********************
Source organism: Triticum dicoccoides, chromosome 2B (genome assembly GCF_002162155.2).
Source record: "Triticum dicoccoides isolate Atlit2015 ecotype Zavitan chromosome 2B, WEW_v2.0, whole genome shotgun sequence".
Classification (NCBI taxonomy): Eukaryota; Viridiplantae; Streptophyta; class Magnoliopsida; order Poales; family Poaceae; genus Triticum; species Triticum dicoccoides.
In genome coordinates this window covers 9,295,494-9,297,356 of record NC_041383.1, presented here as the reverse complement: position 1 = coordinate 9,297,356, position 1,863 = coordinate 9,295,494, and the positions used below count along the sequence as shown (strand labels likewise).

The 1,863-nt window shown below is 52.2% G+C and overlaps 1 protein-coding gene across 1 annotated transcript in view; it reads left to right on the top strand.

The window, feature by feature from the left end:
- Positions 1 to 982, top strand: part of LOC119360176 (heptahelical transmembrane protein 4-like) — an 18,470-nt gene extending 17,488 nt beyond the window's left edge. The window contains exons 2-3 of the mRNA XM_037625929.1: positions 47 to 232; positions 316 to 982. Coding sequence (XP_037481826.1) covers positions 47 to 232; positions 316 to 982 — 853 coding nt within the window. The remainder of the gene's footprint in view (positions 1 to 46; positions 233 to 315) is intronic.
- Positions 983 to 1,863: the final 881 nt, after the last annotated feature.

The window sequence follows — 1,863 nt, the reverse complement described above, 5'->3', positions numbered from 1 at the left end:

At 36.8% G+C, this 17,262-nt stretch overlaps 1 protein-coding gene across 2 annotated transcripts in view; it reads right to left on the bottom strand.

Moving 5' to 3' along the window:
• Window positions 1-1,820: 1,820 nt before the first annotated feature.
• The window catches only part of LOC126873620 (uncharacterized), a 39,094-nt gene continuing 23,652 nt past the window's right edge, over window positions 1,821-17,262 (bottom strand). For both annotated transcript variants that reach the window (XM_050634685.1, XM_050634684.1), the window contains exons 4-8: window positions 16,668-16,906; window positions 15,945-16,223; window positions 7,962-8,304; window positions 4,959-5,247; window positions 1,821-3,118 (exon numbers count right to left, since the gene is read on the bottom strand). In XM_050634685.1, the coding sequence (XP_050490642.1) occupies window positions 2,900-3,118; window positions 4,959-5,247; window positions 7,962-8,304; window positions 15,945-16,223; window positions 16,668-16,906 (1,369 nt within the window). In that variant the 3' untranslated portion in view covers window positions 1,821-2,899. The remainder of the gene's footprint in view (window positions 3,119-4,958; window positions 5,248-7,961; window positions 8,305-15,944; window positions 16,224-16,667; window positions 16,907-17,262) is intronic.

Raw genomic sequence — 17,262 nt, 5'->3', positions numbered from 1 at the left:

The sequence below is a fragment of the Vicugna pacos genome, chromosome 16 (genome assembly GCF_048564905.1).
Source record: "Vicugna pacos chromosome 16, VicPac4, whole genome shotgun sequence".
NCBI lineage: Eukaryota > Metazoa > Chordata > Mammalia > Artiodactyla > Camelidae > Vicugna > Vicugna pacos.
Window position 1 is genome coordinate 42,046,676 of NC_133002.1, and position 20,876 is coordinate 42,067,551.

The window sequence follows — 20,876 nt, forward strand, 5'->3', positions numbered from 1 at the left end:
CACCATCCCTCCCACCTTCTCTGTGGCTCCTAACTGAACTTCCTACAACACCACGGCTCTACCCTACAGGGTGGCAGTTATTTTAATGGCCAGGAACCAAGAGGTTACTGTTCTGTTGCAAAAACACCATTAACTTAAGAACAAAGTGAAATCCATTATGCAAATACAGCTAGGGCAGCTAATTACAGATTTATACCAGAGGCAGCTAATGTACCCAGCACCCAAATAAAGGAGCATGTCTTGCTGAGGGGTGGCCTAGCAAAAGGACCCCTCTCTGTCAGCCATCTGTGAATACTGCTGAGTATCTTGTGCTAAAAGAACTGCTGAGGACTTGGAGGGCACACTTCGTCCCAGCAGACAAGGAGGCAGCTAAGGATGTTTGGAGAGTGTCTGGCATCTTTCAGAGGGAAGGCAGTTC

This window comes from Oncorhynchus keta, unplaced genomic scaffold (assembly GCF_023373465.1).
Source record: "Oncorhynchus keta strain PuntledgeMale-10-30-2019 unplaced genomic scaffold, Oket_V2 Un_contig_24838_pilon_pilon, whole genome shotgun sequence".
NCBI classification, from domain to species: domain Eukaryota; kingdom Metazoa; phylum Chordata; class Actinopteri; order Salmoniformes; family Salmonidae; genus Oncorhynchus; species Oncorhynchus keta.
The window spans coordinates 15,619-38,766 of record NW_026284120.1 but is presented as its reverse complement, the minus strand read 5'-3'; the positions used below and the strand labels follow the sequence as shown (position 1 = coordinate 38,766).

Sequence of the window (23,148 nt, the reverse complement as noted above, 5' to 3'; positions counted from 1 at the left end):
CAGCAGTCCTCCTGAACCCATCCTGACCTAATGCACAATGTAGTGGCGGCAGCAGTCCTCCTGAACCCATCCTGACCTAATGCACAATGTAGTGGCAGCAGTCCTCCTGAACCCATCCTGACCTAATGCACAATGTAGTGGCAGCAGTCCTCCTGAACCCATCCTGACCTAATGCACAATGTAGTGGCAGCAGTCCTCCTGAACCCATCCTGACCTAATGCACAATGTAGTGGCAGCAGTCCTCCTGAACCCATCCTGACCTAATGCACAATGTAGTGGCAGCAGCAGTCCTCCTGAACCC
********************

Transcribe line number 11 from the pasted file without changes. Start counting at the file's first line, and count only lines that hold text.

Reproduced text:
Moving 5' to 3' along the window: